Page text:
"This isn't how it was supposed to be."
I didn't look up.
"This isn't how it was supposed to be," he repeated.
I didn't need to look up. I had already memorized his graying features and his fraying brand of sanity. Not like there was much else to do besides watch the rockets go off and up and away into a space that I could never enter.
I was sixteen then. Of the age when governmental separation could be legally enacted.
It's funny how the most important day of your life (excluding birth and
death, I don't think anyone really remembers either of those) could still
remain a little fuzzy in your memory. I tried, believe me. The gods know
how hard I'd tried. But once the government decides something is for the
benefit of the people it's hard to convince them otherwise.
It's not like they didn't give you a warning. That's the part that is
supposed to make it acceptable I think. My parents got a full year of
warning and they were luckier than most from what I hear or heard, as
it seems more appropriate for the current time.
But they only got the warning because it came on the day of my fifteenth
birthday. Most people don't get pulled until their kids are at least eighteen.
They claim this is beneficial for the parents as well as the child.
"By eighteen, one should already be settled comfortably into a career
and prepared to live on one's own."
My parents were, are, more intelligent than most. That is why they were
taken so early. The Suit-Men knocked on the door and my father answered.
From my seat at the table I could see him turn pale as they talked but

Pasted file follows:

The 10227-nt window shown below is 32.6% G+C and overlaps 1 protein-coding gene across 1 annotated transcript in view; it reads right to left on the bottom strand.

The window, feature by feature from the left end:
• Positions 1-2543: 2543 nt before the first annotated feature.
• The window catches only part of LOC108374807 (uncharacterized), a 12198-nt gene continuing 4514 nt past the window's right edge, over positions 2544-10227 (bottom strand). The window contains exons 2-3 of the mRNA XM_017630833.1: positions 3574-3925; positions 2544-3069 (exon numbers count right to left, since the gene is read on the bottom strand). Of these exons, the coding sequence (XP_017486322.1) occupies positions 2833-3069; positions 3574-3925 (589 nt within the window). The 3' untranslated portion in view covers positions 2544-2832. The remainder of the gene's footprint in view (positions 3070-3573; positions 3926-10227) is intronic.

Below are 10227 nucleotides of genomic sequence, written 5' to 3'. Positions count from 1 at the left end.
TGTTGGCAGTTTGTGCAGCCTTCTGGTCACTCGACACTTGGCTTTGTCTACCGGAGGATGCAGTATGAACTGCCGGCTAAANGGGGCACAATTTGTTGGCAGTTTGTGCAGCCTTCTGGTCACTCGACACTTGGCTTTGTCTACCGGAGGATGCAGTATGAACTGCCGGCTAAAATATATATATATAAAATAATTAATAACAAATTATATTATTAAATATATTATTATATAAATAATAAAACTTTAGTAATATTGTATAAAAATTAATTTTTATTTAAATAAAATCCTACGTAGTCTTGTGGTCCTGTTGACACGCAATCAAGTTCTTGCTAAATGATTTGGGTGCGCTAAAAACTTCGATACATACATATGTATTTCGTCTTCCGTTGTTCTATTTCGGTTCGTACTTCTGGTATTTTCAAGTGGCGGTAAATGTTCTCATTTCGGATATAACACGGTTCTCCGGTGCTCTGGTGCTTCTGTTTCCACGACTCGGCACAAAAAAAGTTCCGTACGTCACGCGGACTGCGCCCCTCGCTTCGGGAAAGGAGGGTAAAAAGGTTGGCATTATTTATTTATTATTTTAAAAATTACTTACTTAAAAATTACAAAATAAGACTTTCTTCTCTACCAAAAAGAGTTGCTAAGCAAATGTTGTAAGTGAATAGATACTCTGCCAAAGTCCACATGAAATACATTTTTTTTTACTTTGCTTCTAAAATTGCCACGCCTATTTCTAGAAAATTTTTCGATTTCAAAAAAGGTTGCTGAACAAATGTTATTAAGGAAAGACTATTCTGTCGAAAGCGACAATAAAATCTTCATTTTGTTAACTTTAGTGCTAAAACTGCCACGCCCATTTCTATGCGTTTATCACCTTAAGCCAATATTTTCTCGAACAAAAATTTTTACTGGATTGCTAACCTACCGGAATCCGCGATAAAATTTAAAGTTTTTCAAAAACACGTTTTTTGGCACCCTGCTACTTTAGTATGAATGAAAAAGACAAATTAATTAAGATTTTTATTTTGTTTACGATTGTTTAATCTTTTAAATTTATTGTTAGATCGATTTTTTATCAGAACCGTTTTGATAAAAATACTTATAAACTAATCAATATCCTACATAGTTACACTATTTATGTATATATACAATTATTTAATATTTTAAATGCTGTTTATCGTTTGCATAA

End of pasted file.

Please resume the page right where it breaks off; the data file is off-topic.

I couldn't hear what they were saying over the voices of my friends' singing.
My father came back to the table just as they finished and very quietly,
without looking away from his hands that sit clenched in his lap he spoke.
"You haven't made a wish yet, son?"
I shook my head, teasing hair into my eyes and down my forehead. I too
stared at my knees. He sensed rather than saw and remaining motionless
he spoke one more time.
"Make it a doosie, will you, boy?"
I blew out all fifteen candles. My friends cheered and my mother, cementing
a smile onto her face, began to cut and serve the cake.
I slipped out of my seat and trudged quietly out of the door and into
the stagnant night air. It seemed darker than I remembered it to be. I
could almost close my eyes without the lights of the city shining neon
orange through them. I could almost close my eyes without the tears making
their way through the cracks.
A year later it was a different scene. No friends. No cake. No cheer.
We were at the R-Station waiting for clearance to pass I hugged my mother
and father goodbye, my dad handed me the i-Codes I would need to access
the safe and bank account, then they walked up the ramp and into the cylindrical
titanium-kevlar weave copper-platted EZ Launch. (The term "rocket"
was considered outdated and dangerous sounding.) I was brought back into
the security area "for my own safety" (there was an incident
a few years back involving a maladjusted child and a viberKnife) and I
watched the shuttle launch behind two separate four-inch thick bulletproof
glass windows with Suit-Men fingering their holsters.
Eight years later it was a much different scene. The Organization had done an excellent job of keeping the population boom of the past twenty-five years out of the media. Officially deeming it "Classified," the
Organization began preparing for the inevitable. An Earth with all resources
depleted. The rationing of food was masterfully done under the guise of
"Ending World Hunger." The EWH movement was so powerful that
it became fashionable to refuse food in order to better serve "those
in need." Of course the Organization couldn't have been more delighted,
and this allowed their plans to stretch another three years, effectively
gathering up ALL of the remaining resources from their respective containment
It had been so long since people had seen trees or felt rain or seen
a cloud that they did not miss them, and before people could begin to
question "why," let alone "how," all of the remaining
resources were in orbit to keep them out of the hands of the Unchosen.
We weren't so much as "Unchosen" as we were "Unworthy."
We, as a collective, simply did not have the intelligence which justified
taking us into space. We would effectively be a drain upon the already